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General Election (1945-46)
The 1945-46 elections were, by far, the most critical at all levels in the annals of the history of the Indian sub-continent. The first Simla Conference had broken down on July 14, 1945, on the controversial issue of the representative culture of the All India Muslim League (AIML). Also, once World War II was over the new government in Britain took control. The new government gave some new instructions to the Viceroy of India. So, on August 21, 1945, the Viceroy Lord Wavell announced that elections to the central and provincial legislatures would be held in the coming winter. As for the first phase, it was decided that election to the central legislative assembly would be held to be followed by the election to the provincial assemblies.
The Muslim League announced that it would fight the elections on the two clear-cut issues –
Pakistan is the national demand of the Muslims of India and the Muslim League is their sole representative organization. Soon after the announcement regarding the general election, the Muslim League started preparation to contest them. The League’s position in 1945 was entirely different from what it had been at the time of the previous election held in1937. It was now well established as a mass organization with branches in every province, district, tehsils, and village. To cope with the finance of the election Quaid-i-Azam asked the Muslims in his characteristic style “give us the silver bullets and we will finish the job.”
For Jinnah and the Muslim League election campaign was urgent and also extraordinarily hectic and brisk. He suffered bouts of serious illness at the time. However, Quaid-i-Azam did not slacken his pace and in a mere 24 weeks, between mid-July and the end of December 1945 “addressed thousands and had talks with hundreds,” as he stated. During this short period, he spoke at more than twenty-six gatherings across the provinces of Bombay, Sindh, Baluchistan, and the Frontier, gave out thirty-two press statements and interviews, met several delegations, and received and answered a great deal of political correspondence. In this endeavor, Jinnah was helped by a team of highly committed deputies. He had formed the All India Muslim League Committee of Action in December 1943 and later the Central Parliamentary Board whose proceedings are also printed in this volume. These small bodies of dedicated office-holders selected Muslim League candidates, settled differences and appeals over the award of League tickets, distributed funds, coordinated elections work from their Delhi head office, and travelled and supervised election activity all over India. In this, they were supported admirably by the All India and Provincial Muslim Students Federations whose members, especially at Aligarh, set examples of selflessness, sacrifice and dedication.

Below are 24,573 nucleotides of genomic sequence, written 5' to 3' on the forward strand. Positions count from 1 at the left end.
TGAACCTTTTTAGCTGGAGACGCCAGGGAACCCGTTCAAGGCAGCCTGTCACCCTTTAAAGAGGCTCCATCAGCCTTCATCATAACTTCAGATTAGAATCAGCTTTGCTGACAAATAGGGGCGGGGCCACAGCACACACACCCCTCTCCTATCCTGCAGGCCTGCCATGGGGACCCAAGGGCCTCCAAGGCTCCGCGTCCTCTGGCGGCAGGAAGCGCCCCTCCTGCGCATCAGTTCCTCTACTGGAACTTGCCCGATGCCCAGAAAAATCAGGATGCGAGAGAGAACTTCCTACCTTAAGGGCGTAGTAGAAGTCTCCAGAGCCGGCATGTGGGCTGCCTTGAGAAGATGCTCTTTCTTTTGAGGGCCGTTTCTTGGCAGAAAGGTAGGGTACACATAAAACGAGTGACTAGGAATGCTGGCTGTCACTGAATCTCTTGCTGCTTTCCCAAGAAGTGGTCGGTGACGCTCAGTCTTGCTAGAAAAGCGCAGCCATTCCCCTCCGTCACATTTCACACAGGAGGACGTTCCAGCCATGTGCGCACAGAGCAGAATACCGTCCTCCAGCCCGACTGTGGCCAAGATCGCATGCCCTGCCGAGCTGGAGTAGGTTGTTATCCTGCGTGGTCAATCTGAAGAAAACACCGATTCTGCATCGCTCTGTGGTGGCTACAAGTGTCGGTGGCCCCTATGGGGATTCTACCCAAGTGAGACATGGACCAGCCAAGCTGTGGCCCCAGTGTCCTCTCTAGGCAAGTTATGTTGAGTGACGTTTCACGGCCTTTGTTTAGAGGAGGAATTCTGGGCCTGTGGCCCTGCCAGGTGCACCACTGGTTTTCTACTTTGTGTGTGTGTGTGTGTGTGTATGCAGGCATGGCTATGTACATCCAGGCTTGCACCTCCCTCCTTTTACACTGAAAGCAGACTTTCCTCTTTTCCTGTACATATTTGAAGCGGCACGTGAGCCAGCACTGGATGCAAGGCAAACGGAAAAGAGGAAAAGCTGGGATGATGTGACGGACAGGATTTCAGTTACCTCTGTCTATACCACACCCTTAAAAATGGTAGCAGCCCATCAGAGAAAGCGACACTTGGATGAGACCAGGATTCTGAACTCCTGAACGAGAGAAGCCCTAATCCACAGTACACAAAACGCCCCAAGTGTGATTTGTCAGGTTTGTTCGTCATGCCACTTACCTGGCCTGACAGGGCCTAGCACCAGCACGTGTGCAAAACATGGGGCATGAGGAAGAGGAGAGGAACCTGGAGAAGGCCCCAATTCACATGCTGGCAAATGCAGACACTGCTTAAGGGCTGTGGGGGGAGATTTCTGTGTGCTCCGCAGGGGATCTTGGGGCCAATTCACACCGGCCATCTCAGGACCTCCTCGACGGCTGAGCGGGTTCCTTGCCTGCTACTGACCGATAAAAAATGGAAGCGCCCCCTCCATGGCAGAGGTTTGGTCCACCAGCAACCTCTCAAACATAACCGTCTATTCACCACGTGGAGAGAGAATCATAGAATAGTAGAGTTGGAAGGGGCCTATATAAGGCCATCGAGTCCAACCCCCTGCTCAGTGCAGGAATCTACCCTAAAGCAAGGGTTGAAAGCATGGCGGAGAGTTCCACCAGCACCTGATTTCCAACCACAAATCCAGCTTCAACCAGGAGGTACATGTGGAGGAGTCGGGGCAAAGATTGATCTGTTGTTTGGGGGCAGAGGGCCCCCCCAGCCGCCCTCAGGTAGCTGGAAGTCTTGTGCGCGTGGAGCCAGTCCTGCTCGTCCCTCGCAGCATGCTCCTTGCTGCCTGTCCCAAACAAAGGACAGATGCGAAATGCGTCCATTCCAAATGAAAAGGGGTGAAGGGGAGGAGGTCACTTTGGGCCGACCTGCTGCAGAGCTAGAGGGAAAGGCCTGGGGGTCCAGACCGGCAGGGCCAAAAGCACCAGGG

Elections for the Central Legislature were held in December 1945. Though the franchise was limited, the turnover was extraordinary. League’s performance was even more impressive as it managed to win all the 30 seats reserved for the Muslims. The results of the provincial election held in early 1946 were not different. Congress won most of the non-Muslim seats while Muslim League captured approximately 95 percent of the Muslim seats. On the other hand, the League celebrated January 11, 1946, as the Day of victory and declared that the election results were enough to prove that the Muslim League under the leadership of Quaid-i-Azam was the sole representative of the Muslims of the region.
All said and done, it was the last variable that made Pakistan possible. Indeed, the massive electoral verdict in Pakistan’s favor during 1945-46 was the most important development between 1940 and 1947 between the adoption of the Lahore Resolution and the emergence of Pakistan. By all standards, this verdict represented the most critical step in the establishment of Pakistan. It was clear to the Congress that the Muslim League was the authoritative representative of an overwhelming majority of the Muslims in India, but it neither accepted it openly nor challenged its position.
For both the Congress and the League, the prime issue in the 1945-46 elections was the creation of Pakistan as opposed to the idea of Akhand Hindustan. Hence, the elections represented a referendum of sorts, as suggested by Gandhi, to ascertain the declared and established will of Muslims on the nationhood and separation issues. Once that will was given in Pakistan’s favor, its emergence (in some form or another) could no longer be resisted or delayed.